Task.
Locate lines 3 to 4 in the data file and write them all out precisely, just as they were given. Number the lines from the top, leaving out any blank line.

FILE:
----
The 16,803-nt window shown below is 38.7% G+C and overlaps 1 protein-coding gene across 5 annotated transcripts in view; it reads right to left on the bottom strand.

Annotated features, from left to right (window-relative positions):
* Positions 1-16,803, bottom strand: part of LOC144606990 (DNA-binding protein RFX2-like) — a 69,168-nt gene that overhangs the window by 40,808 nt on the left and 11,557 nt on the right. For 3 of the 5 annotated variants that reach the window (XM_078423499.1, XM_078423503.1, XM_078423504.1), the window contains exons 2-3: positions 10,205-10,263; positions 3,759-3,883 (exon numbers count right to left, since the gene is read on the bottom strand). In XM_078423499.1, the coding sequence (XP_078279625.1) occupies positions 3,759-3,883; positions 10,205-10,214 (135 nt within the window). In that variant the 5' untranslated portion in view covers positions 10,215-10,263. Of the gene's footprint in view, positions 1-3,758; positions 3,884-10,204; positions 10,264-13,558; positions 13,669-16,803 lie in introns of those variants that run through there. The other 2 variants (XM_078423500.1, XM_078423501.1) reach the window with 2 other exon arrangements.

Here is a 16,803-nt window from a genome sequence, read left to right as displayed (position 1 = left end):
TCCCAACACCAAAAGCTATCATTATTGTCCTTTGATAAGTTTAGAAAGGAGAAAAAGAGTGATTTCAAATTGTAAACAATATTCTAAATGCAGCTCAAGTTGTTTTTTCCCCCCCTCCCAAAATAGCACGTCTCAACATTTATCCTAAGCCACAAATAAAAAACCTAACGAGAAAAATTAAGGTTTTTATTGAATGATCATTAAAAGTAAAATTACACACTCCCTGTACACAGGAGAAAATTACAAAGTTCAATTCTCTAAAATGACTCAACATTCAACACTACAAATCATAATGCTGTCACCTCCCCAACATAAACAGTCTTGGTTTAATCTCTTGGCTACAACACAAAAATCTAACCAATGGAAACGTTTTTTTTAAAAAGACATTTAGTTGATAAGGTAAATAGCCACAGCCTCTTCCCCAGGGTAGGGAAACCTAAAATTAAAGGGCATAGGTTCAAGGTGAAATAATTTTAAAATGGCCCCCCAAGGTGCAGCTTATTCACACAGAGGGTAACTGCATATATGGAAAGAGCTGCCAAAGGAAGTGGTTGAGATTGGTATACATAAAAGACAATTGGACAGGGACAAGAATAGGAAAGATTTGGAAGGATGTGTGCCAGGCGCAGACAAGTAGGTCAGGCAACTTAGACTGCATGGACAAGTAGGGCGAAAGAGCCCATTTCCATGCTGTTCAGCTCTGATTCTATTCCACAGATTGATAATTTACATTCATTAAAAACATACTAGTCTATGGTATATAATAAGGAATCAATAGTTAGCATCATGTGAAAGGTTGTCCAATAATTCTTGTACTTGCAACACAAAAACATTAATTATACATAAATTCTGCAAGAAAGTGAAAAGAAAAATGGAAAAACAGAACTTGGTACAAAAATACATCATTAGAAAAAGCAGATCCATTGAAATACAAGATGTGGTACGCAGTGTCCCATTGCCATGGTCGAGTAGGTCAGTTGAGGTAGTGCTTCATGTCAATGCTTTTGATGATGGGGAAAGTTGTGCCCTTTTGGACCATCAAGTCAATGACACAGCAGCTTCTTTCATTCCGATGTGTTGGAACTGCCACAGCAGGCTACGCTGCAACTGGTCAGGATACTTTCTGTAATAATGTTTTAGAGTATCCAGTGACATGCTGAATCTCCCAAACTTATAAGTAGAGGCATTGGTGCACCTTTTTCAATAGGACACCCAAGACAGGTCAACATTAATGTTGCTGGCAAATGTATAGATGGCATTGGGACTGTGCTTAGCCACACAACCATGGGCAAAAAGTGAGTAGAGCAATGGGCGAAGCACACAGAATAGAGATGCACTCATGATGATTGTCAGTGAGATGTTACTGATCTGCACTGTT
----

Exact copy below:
* Positions 1-16,803, bottom strand: part of LOC144606990 (DNA-binding protein RFX2-like) — a 69,168-nt gene that overhangs the window by 40,808 nt on the left and 11,557 nt on the right. For 3 of the 5 annotated variants that reach the window (XM_078423499.1, XM_078423503.1, XM_078423504.1), the window contains exons 2-3: positions 10,205-10,263; positions 3,759-3,883 (exon numbers count right to left, since the gene is read on the bottom strand). In XM_078423499.1, the coding sequence (XP_078279625.1) occupies positions 3,759-3,883; positions 10,205-10,214 (135 nt within the window). In that variant the 5' untranslated portion in view covers positions 10,215-10,263. Of the gene's footprint in view, positions 1-3,758; positions 3,884-10,204; positions 10,264-13,558; positions 13,669-16,803 lie in introns of those variants that run through there. The other 2 variants (XM_078423500.1, XM_078423501.1) reach the window with 2 other exon arrangements.

Here is a 16,803-nt window from a genome sequence, read left to right as displayed (position 1 = left end):